By Sneha Jaiswal (Twitter | Instagram)

While discussing the pros and cons of ‘children watching television’ in a class, someone articulately pointed out how some children’s movies/shows help kids understand complex emotions and issues. The 2022 Netflix fantasy-comedy ‘Slumberland’ is one such film, on the surface it seems like a wild fantasy story about the land of dreams, but it’s really an escapist adventure about coping with loss.

Directed by Francis Lawrence, ‘Slumberland’ is based on a comic series called ‘Little Nemo’ by Winsor McCay. The tale follows 11-year-old Nemo’s (Marlow Barkley) quest to see her late father again. She teams up with smelly, shaggy ‘outlaw’ Flip (Jason Momoa) in the dreamworld and the two set out on an adventure to find magic pearls that can make one’s wish come true. Meanwhile, in the real world, the home-schooled Nemo has to adjust to a scary new city life with her boring asocial uncle Philip (Chris O’Dowd), who does his best to connect with the child.

The movie is gorgeously shot, although some scenes are slightly overdone, like a dream-sequence where there are so many butterflies, it makes your head spin. Nemo’s introductory scene with her widowed father (Kyle Chandler) telling her bedtime stories was heartwarming. Their little world on an island where they take care of a lighthouse was quite magical in itself. After her father’s death, Nemo begins to sleep a lot more, so she can escape to Slumberland and find pearls with Flip. The symbolism is poignant, because dreams are a way to escape grief and the burden of ‘moving on’.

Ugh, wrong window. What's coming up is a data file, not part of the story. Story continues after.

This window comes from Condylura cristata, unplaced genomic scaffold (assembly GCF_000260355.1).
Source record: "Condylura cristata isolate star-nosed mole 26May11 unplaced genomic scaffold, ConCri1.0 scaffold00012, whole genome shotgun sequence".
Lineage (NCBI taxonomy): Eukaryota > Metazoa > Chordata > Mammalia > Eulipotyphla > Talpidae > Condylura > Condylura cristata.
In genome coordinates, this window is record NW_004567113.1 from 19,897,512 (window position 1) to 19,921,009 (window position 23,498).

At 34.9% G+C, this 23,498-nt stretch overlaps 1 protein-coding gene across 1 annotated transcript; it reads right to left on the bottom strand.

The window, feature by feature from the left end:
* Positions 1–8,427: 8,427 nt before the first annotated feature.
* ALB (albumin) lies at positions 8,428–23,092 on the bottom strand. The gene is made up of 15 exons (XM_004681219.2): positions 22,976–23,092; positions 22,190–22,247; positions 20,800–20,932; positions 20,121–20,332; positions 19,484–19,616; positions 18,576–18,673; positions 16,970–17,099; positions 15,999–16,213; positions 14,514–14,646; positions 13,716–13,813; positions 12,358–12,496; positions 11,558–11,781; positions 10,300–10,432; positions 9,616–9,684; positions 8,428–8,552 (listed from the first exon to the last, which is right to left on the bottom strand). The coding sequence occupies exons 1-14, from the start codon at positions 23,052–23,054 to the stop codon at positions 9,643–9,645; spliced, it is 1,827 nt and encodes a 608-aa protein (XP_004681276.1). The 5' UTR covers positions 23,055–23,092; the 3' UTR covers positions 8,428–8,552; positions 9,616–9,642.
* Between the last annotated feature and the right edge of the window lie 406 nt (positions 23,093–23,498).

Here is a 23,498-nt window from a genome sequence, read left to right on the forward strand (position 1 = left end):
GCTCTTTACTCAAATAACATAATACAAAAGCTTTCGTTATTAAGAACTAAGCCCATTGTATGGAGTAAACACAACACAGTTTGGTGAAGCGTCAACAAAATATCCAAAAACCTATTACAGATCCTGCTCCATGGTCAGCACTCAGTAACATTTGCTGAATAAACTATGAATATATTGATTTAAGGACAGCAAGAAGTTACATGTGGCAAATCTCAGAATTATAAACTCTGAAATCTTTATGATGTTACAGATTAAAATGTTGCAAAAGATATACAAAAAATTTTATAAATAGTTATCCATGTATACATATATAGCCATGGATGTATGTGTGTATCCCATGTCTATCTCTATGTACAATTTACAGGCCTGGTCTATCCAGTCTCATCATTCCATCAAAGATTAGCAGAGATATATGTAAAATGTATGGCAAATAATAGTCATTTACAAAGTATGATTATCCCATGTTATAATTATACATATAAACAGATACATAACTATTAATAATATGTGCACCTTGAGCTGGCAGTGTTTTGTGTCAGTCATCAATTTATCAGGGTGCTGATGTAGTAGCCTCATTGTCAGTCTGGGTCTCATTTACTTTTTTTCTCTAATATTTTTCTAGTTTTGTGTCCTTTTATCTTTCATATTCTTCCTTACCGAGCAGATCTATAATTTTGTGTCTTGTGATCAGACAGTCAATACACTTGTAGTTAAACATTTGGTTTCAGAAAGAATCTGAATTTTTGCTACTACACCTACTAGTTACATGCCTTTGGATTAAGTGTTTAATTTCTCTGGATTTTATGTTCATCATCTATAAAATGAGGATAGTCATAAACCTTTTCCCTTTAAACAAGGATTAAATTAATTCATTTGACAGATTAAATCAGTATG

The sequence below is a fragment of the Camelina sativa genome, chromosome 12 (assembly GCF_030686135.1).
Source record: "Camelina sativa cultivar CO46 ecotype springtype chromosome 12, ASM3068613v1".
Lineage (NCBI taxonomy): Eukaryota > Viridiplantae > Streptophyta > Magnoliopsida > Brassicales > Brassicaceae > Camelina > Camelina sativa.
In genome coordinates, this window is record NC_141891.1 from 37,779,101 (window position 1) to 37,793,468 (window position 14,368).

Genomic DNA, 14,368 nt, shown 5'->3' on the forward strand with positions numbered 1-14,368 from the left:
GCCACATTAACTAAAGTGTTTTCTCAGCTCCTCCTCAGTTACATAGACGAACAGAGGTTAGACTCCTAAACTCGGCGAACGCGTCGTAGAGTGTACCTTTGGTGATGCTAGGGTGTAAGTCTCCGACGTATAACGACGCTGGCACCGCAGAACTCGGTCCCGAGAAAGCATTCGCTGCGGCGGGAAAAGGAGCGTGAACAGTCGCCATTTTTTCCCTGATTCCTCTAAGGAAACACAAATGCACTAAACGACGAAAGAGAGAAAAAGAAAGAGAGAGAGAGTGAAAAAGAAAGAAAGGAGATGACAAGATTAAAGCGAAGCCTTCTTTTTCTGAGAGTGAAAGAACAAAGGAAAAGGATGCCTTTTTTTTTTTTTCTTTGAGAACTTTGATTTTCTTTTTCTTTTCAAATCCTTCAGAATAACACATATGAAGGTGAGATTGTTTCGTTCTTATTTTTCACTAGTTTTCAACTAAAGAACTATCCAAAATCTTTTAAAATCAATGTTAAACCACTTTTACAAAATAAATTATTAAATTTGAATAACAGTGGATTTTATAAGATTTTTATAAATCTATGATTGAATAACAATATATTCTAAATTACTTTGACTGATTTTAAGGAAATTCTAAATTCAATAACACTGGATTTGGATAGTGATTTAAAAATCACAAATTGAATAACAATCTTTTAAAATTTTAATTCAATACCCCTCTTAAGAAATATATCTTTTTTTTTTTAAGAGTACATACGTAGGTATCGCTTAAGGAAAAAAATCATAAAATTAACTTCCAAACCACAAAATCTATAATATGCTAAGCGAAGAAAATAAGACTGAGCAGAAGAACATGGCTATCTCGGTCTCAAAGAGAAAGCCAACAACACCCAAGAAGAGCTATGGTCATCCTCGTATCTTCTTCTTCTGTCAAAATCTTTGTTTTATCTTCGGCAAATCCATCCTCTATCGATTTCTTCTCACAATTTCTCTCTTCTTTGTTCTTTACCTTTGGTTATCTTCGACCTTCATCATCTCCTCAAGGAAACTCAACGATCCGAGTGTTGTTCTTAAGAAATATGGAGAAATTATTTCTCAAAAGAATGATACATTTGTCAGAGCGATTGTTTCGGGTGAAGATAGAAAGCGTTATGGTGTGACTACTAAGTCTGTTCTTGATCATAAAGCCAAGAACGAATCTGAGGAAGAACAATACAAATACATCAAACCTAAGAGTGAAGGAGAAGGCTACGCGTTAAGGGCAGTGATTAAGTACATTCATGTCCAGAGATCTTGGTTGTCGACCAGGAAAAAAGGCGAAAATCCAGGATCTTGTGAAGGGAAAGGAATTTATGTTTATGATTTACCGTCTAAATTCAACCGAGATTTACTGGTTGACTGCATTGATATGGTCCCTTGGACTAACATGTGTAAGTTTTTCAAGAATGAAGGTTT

Jason Momoa and Marlow Barkley made for a hilarious ‘man-child + child’ duo. Their sheer difference in size gives their scenes a fantastical touch. Marlow’s Nemo is a sweet little lost girl, while Jason with horns looks every bit an outlaw who isn’t up to any good. Although, some of the Slumberland scenes would’ve benefited with some more vibrant characters, instead of a bare few that appear through the runtime. Chris O’Dowd is earnest as the ‘long-lost’ uncle, who is saddled with the responsibility of his estranged brother’s daughter. And even though Nemo clearly enjoys Flip’s company more, older viewers will probably root more for the realistic Philip.

The plot balances both a childlike and adult view of loss, succinctly conveying how recovering from losing of someone/something dear can be difficult or even traumatic at any age. ‘Slumberland’ subtly shows the challenges of being a lone parent/guardian and while doesn’t dwell too deeply upon it, it manages to be poignant due to some key scenes. The climax has the crescendo you would expect from a children’s fantasy film like this and I absolutely enjoyed it.

It’s a 8/10 from me. Stream it on Netflix.

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